Google accumulates data from search, email, and maps and clearly knows how people live. One treasure trove of data has eluded Google, healthcare information. Ascension, the second-largest healthcare system has given Google access to records of 50 million patients. How did they get access and what do they plan to do with it? Larry Page, co-founder of Google, said a few years ago that people don’t understand how much good can come from Google having this information. Google thinks that they can come in and fix this 3.5 trillion-dollar industry, which is essentially broken. They believe that they can improve patient care and at the same time, make money.
This was not Google’s first venture into the healthcare universe. In 2008, Google Health was founded. Doctors and patients could use Google Health to organize medical records. It required doctors and patients to opt-in to the system. However, it got little traction and closed 3 years later, in 2011. Now however, by partnering with a hospital system as opposed to doctors and patients, they were not required to have patients or doctors opt-in. Ascension is in 21 states and DC; 2600 hospitals, urgent care centers, senior centers, and doctors’ offices. Google was given access to patient records that were deanonymized. This included all patient data as well as insurance billing information. It started collecting information in 2018. Millions of patients’ data were shared with Google. Neither wanted much information made public so they assigned it a code name, Project Nightingale. Of these 50 million patients in Ascension, tens of millions of records have already been shared. Google said they were modernizing Ascension infrastructure while exploring artificial intelligence (AI) and machine learning applications for patient care.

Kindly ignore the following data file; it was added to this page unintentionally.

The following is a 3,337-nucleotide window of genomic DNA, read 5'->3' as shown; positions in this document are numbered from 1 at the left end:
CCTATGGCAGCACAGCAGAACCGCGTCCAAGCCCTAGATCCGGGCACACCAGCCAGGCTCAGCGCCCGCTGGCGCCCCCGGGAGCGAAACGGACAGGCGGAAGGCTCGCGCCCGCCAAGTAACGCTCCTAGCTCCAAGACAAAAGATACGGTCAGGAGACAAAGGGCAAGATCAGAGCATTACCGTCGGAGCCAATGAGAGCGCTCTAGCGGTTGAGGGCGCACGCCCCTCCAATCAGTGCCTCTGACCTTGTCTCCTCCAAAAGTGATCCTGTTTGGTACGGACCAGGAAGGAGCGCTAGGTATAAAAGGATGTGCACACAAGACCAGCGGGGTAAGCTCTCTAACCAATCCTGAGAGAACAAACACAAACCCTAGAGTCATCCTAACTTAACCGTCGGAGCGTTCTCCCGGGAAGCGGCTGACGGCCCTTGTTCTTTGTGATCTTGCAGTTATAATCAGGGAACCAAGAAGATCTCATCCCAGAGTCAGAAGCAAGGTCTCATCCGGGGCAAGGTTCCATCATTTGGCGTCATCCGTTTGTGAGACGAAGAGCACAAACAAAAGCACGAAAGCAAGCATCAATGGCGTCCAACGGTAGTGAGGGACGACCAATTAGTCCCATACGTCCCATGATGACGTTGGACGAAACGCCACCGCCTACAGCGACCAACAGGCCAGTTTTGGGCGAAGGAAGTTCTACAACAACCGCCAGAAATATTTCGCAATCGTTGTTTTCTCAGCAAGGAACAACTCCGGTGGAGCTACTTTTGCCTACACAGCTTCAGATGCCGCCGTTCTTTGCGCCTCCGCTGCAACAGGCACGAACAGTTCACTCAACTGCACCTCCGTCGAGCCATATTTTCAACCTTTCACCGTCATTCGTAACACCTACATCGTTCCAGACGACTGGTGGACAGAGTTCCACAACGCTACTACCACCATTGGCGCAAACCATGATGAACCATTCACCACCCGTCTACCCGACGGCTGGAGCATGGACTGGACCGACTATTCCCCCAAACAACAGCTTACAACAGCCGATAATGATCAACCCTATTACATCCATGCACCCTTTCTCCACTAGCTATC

So, what does Ascension get out of this deal with Google? Certainly, data could be exponentially easier to access for both patients and doctors. Financially and likely most important to Ascension, both Ascension and Google could explore methods to increase billing. Google is doing this work for free. But on Google’s side of the ledger, they could eventually sell this data to other healthcare providers for a significant pile of cash. The fact that Google is doing this for free shows just how big the healthcare pie really is. Apple is also currently involved in a healthcare data deal with the Veterans administration. However, the deal includes mainly an app and website allowing veterans to easily access their own electronic medical record. Moreover, there are only 9 million veterans in the system compared to 50 million in Ascension. Similarly, Google has a deal with the Mayo Clinic but it is with anonymized data.
Ascension patients and doctors were not informed that their medical data has been shared with
Google. Have privacy laws been breached? There are two ways to look at this, legally and ethically. On the legal side, a HIPPA provider can share patients’ medical data if done so to improve patient care. So in theory, it is legal. But the HIPPA law was written in 1996 at a time that there was no artificial intelligence (machine learning) and no huge computerized databases. Ethically, in 2019, patients want to be told about these things. Allowing Google to obtain your medical data, requires a great leap of faith that data won’t be misused. Great things may come of it, but this requires great trust in Google and in the hospital systems.